Friday, June 12, 2009

Charles W. Smith and Richmond Magazine.

The April 1929 issue of Richmond Magazine featured the work of Charles W. Smith (1893-1987). The image is that of the headquarters of the National Pepsi-Cola Corporation, 1224 W. Broad Street in Richmond. The 1920s era building housed the fledgling Pepsi-Cola company from 1923 until 1931. The building would later house the Jack Thompson Furniture Company. In 1998 it was demolished by VCU to make way for its Sports Medicine Building which opened in July of 2001.
Richmond Magazine was published monthly by the Richmond Chamber of Commerce from 1914 through 1933. Many of the magazine's cover illustrations in the late 1920s and early 1930s were provided by Virginia artist and educator Charles W. Smith (1893-1987). Eight of his cover illustrations are currently featured in an exhibit in the Special Collections and Archives department at VCU's James Branch Cabell Library. Two of those covers are shown here.
Smith was a graduate of the Corcoran Art School and of Yale’s School of Fine Art. After teaching at the University of Virginia and in New York, Smith moved to Richmond to work for the printing firm Whittet & Shepperson. In 1927 he was the first professional artist to be hired by the Richmond School of Social Work and Public Health (later Richmond Professional Institute and now VCU) to teach art. This occurred a year before a full time art program was developed by Theresa Pollak (1899-2002). Smith became chair of the art department at Bennington College in Bennington, Vermont in 1936. In 1947 until his retirement in 1963 he taught art and chaired the art department at the University of Virginia. He died in Charlottesville in 1987.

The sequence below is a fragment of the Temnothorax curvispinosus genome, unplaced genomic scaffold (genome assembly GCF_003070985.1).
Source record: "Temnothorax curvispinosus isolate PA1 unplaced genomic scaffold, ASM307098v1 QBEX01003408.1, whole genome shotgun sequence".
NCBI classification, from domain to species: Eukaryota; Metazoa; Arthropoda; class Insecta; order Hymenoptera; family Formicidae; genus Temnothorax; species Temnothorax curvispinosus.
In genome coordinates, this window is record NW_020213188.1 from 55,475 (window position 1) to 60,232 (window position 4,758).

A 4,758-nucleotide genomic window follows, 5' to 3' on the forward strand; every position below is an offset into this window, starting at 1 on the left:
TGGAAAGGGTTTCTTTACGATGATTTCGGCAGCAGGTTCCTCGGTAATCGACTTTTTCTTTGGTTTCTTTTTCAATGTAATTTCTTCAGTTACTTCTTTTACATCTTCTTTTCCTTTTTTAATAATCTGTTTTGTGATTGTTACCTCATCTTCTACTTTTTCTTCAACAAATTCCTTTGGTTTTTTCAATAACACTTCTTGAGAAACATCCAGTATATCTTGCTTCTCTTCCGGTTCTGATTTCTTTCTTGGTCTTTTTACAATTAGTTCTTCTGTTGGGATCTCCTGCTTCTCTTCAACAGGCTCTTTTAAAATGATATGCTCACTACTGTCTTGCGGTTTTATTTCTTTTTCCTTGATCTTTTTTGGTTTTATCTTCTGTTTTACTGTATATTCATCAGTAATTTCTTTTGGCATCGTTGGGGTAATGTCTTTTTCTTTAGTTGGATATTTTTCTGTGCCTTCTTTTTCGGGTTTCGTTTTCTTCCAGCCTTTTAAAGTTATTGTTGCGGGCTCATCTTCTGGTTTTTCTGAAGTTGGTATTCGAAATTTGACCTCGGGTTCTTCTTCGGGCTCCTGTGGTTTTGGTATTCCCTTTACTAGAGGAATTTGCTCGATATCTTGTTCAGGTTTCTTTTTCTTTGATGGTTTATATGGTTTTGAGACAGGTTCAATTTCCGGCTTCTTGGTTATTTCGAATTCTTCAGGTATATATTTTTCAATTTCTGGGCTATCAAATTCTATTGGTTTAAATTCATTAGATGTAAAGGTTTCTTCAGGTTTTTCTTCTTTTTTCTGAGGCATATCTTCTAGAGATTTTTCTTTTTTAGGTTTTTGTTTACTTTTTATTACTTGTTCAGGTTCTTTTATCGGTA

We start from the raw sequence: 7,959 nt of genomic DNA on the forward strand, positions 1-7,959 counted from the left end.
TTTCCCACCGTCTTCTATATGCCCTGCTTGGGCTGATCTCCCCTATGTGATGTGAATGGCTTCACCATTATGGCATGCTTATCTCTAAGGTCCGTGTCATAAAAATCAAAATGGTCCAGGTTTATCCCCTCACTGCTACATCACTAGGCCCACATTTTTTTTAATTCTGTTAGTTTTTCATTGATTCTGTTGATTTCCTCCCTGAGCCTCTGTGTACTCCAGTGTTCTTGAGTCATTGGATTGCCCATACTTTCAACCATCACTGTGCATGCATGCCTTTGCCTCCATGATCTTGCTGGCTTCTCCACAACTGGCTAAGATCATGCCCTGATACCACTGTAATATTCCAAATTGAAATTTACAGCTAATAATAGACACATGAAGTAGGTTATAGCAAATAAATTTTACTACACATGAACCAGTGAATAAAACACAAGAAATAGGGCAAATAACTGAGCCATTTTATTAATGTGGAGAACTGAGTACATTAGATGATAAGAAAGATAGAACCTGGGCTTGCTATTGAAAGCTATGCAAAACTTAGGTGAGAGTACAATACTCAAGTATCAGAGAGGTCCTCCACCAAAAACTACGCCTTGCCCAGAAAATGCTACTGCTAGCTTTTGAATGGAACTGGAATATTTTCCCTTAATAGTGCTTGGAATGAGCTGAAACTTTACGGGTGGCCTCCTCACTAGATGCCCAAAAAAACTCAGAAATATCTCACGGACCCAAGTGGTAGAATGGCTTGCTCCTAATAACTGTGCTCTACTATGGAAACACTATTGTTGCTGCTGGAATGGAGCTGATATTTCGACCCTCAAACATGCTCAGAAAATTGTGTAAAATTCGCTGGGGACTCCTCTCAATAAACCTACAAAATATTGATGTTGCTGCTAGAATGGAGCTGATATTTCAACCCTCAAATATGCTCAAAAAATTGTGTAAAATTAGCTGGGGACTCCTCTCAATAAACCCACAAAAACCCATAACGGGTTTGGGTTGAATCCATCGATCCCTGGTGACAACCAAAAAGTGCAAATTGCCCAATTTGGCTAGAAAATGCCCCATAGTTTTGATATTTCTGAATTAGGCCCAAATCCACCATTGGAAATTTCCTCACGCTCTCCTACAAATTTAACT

Smith's image of Central National Bank (CNB) building, 219 E. Broad St., on the cover of the January 1929 issue of Richmond Magazine. The building was built 1928-1929.  At 22 stories it was the tallest building in the city for decades. The building was designed by John Eberson (1875-1964), a noted New York architect best known for his design of movie theaters. Local architects Carneal and Johnson shared in the work and design of the building. The large neon sign that stood on the top of the building changed colors according to the weather forecast for the next day. 

1 comment:

HEK said...

Tyler, Ray: Ah, our Art Deco glories. "Maximum Bob" Winthrop wrote in "Architecture of Downtown Richmond" that the intervention of the Depression prevented Broad and Grace from about 3rd into the President streets from resembling the Sunset Strip. Thanks..or should I say that?..for reminding me of the loss of the Pepsi-Cola building. I'll keep my teeth grinding to myself while I bite my tongue. That building is on the edge of my memory.
The CNB neon -- it was red if warming, blue if cooling, right?